The following two mundane moments are so revealing in my parenting journey. Both happened the day that we had parent-teacher meetings at my boys’ school. The first teacher looked at us and said, “Your son is so well mannered, so well behaved, whatever you are doing, keep doing it!” Ah, the deep pleasure of parenting arrogance overflowed in my life. I’m surprised I didn’t pull out a recording device and ask her to repeat it in to the little microphone. Well behaved! Well mannered! Keep it up, you are parent of the year! Just think of all those rude children causing havoc in the classroom… not my child, not under my watch.
The second meeting just deepened my Pharisaic heart. The teacher looked at his report card and said, “What a smart child you have, I honestly can’t say anything he should be doing differently, he just consistently improves and achieves to a high standard”. I’m surprised my pride could fit through the door as I walked out. I was floating on cloud nine of outward behaviour, outward accomplishment and outward manners.
Compare this to a situation I had afterwards. Now, I’ve documented my to-be-unamed son’s expertise in lying. Garett has a problem and its been a work in progress.
It was the end of the school day. As he walked out off the school grounds with me I said, “Did you give my note to your teacher?” “Yes I did Mom.” he smoothly replied. “Well, what did she say?” Without skipping a beat he said, “She will think about it and reply to you on Monday.”
Innocent conversation. Except my husband found the “note to the teacher” in his school bag over the weekend. And when confronted he admitted that the whole and entire conversation was a lie. He never gave her the note and “what the teacher said” was entirely made up.
You know what? When someone asked me how my day was I replied, “Rough! What a day, Garett lied to my face and we are trying to figure out what to do about it.”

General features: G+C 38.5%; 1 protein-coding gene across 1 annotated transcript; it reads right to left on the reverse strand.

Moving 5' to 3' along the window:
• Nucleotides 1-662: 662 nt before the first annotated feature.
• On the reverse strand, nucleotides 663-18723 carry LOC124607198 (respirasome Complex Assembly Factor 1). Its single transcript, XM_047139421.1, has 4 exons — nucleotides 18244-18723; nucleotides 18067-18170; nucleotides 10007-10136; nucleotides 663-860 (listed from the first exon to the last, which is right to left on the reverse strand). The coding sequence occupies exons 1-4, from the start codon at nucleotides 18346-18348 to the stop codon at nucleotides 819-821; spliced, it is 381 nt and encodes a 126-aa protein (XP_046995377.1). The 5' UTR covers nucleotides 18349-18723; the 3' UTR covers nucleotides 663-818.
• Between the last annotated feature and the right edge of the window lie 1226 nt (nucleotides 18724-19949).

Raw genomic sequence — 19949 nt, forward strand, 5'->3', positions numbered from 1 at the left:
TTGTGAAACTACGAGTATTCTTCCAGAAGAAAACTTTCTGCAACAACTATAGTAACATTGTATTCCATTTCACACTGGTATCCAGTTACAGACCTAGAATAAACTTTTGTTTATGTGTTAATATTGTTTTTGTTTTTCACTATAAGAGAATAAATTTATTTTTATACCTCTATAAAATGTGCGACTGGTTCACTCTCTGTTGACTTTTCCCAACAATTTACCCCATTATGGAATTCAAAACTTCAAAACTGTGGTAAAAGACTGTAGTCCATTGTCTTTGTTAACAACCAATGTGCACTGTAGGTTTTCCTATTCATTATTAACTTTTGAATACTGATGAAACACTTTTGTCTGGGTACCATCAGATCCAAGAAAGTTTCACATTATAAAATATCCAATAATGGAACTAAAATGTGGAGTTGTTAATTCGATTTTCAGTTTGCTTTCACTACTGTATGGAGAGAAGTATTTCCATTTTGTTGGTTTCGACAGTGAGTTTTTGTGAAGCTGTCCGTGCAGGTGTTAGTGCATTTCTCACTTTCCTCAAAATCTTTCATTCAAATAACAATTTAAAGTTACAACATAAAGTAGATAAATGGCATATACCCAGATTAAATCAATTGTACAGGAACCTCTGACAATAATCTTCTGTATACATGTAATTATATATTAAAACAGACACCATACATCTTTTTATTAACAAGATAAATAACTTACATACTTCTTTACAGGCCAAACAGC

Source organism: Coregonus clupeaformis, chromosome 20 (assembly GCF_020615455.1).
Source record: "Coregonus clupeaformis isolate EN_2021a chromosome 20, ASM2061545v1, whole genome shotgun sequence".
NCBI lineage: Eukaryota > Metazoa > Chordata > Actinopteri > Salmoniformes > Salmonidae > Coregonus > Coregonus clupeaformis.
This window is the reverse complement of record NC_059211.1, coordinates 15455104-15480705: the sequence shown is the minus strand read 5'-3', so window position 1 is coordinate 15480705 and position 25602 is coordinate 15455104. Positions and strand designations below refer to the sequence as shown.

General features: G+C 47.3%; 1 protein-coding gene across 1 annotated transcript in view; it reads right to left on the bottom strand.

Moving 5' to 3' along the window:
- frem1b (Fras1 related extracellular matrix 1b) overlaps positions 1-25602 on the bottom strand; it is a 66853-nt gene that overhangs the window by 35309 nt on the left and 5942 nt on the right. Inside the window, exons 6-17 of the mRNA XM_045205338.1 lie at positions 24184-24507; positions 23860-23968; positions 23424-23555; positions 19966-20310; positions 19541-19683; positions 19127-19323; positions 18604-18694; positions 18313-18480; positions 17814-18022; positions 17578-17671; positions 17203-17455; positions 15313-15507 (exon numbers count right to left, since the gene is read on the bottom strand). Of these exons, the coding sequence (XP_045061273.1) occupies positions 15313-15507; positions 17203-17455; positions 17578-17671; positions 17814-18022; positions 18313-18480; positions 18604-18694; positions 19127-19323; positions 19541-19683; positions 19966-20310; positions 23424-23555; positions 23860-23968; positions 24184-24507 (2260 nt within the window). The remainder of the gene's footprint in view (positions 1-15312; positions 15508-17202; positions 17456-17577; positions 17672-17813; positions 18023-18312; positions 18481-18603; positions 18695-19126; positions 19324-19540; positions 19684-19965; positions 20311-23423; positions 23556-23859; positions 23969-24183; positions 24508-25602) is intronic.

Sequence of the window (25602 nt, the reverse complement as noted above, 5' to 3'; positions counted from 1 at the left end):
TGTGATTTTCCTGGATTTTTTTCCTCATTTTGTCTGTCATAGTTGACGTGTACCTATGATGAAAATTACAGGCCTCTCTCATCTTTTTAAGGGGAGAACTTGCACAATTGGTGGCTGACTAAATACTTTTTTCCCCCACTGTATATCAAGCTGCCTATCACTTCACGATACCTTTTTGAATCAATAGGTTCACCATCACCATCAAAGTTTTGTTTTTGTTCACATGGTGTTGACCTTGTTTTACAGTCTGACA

Do you see what just happened there? Let me write it as a math equation.
Desired behaviour by child+public knowledge of said behaviour = Good parenting day.
Undesired outward behaviour by child+public knowledge of said behaviour = bad parenting day.
This isn’t the Jesus guide to parenting. Jesus shows to us parenting of the Kingdom.
Jesus seemed to revel in the moments of failure. When failure happened it’s like Jesus was given a treat. The exposure of failure and sin was to Jesus as a blank canvas was to Michelangelo.
Think of Peter. Peter covered up his black heart at the last supper (Who me? Never!) Jesus jumped right in there with Peter and didn’t sulk and say, “Have I taught you nothing?!” In fact he promised Peter it was about to get really bad! I imagine Jesus rolling up his sleeves at that moment and saying, “Great, now we’ve got something to work with, Peter!”
Jesus was seeking out the messy and sin-prone children. He could work with that. He couldn’t work with hiders, cover-up artists and those with a facade of outward behaviour, accomplishments and manners. The Pharisees, the perfect ones did not appeal to Jesus. The failures, misfits and mess-makers were right were Jesus wanted to be.
The only difference between the messes and the pharisees was one was socially acceptable and one was not. The inward heart was quite possibly the same. Jesus didn’t get too excited with outward success. He got very excited with outward failure.
Do I do that? Do I get excited when my I catch my child in a lie? Do I think, “Wonderful, now we’ve gotten to the good stuff!” I should.
If I make parenting about my reputation or my pride, then I can’t parent well.
If I make parenting about outward accomplishments and not inward heart change, I will not parent well.
If I make parenting about minimising problems and keeping life calm, I will not parent well.
Jesus never changed course when people said, “Look at your disciples, what bunch of failures!” He didn’t get defensive or hopeless. Jesus was going for the heart change and that takes time. It takes outward lies and sins to be exposed. It takes disciples fighting and threatening violence. It takes bad days when everything is going wrong.
Those are the teachable moments. That is when all the good stuff happens.
We all want grace and mercy for our children without them actually needing grace and mercy. Let me not be afraid to see clearly their need for grace and mercy. Let me not make it about myself and my parenting failures but rather about Jesus and his hope for them.